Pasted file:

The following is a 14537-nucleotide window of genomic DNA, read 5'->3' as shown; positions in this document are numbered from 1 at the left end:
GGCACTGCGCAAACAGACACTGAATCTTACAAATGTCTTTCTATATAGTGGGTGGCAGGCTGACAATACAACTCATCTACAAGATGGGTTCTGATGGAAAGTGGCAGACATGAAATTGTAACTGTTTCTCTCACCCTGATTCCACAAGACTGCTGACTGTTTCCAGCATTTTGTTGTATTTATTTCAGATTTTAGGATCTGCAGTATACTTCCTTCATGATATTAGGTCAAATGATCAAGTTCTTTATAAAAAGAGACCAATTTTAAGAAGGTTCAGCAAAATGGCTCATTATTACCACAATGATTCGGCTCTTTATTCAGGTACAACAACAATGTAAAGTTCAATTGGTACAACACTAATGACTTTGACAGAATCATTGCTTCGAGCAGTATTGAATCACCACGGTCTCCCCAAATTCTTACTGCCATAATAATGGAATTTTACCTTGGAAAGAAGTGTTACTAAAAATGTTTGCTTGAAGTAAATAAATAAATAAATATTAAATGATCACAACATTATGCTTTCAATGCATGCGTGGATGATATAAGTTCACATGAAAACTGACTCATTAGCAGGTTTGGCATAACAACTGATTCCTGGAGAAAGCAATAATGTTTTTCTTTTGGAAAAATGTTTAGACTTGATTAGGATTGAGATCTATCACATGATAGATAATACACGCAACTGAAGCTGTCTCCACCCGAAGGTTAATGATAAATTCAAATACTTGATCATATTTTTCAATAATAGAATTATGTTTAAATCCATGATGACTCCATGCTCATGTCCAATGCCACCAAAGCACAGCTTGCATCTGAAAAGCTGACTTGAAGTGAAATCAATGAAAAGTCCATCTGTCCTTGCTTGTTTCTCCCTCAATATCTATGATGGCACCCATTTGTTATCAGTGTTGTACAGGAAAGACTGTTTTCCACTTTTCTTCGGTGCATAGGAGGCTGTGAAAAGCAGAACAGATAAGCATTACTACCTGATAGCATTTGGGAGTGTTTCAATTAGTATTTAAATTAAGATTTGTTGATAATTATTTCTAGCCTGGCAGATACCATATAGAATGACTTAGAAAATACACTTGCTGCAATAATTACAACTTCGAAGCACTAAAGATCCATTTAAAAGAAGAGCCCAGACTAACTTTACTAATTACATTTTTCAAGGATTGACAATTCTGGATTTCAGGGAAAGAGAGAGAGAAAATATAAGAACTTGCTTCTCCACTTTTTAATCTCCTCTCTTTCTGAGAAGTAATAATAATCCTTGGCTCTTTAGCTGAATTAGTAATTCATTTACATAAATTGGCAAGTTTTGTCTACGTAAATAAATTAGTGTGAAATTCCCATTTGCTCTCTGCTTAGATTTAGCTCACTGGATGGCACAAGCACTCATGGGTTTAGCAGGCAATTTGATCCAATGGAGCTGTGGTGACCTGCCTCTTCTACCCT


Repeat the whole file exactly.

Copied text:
The following is a 14537-nucleotide window of genomic DNA, read 5'->3' as shown; positions in this document are numbered from 1 at the left end:
GGCACTGCGCAAACAGACACTGAATCTTACAAATGTCTTTCTATATAGTGGGTGGCAGGCTGACAATACAACTCATCTACAAGATGGGTTCTGATGGAAAGTGGCAGACATGAAATTGTAACTGTTTCTCTCACCCTGATTCCACAAGACTGCTGACTGTTTCCAGCATTTTGTTGTATTTATTTCAGATTTTAGGATCTGCAGTATACTTCCTTCATGATATTAGGTCAAATGATCAAGTTCTTTATAAAAAGAGACCAATTTTAAGAAGGTTCAGCAAAATGGCTCATTATTACCACAATGATTCGGCTCTTTATTCAGGTACAACAACAATGTAAAGTTCAATTGGTACAACACTAATGACTTTGACAGAATCATTGCTTCGAGCAGTATTGAATCACCACGGTCTCCCCAAATTCTTACTGCCATAATAATGGAATTTTACCTTGGAAAGAAGTGTTACTAAAAATGTTTGCTTGAAGTAAATAAATAAATAAATATTAAATGATCACAACATTATGCTTTCAATGCATGCGTGGATGATATAAGTTCACATGAAAACTGACTCATTAGCAGGTTTGGCATAACAACTGATTCCTGGAGAAAGCAATAATGTTTTTCTTTTGGAAAAATGTTTAGACTTGATTAGGATTGAGATCTATCACATGATAGATAATACACGCAACTGAAGCTGTCTCCACCCGAAGGTTAATGATAAATTCAAATACTTGATCATATTTTTCAATAATAGAATTATGTTTAAATCCATGATGACTCCATGCTCATGTCCAATGCCACCAAAGCACAGCTTGCATCTGAAAAGCTGACTTGAAGTGAAATCAATGAAAAGTCCATCTGTCCTTGCTTGTTTCTCCCTCAATATCTATGATGGCACCCATTTGTTATCAGTGTTGTACAGGAAAGACTGTTTTCCACTTTTCTTCGGTGCATAGGAGGCTGTGAAAAGCAGAACAGATAAGCATTACTACCTGATAGCATTTGGGAGTGTTTCAATTAGTATTTAAATTAAGATTTGTTGATAATTATTTCTAGCCTGGCAGATACCATATAGAATGACTTAGAAAATACACTTGCTGCAATAATTACAACTTCGAAGCACTAAAGATCCATTTAAAAGAAGAGCCCAGACTAACTTTACTAATTACATTTTTCAAGGATTGACAATTCTGGATTTCAGGGAAAGAGAGAGAGAAAATATAAGAACTTGCTTCTCCACTTTTTAATCTCCTCTCTTTCTGAGAAGTAATAATAATCCTTGGCTCTTTAGCTGAATTAGTAATTCATTTACATAAATTGGCAAGTTTTGTCTACGTAAATAAATTAGTGTGAAATTCCCATTTGCTCTCTGCTTAGATTTAGCTCACTGGATGGCACAAGCACTCATGGGTTTAGCAGGCAATTTGATCCAATGGAGCTGTGGTGACCTGCCTCTTCTACCCT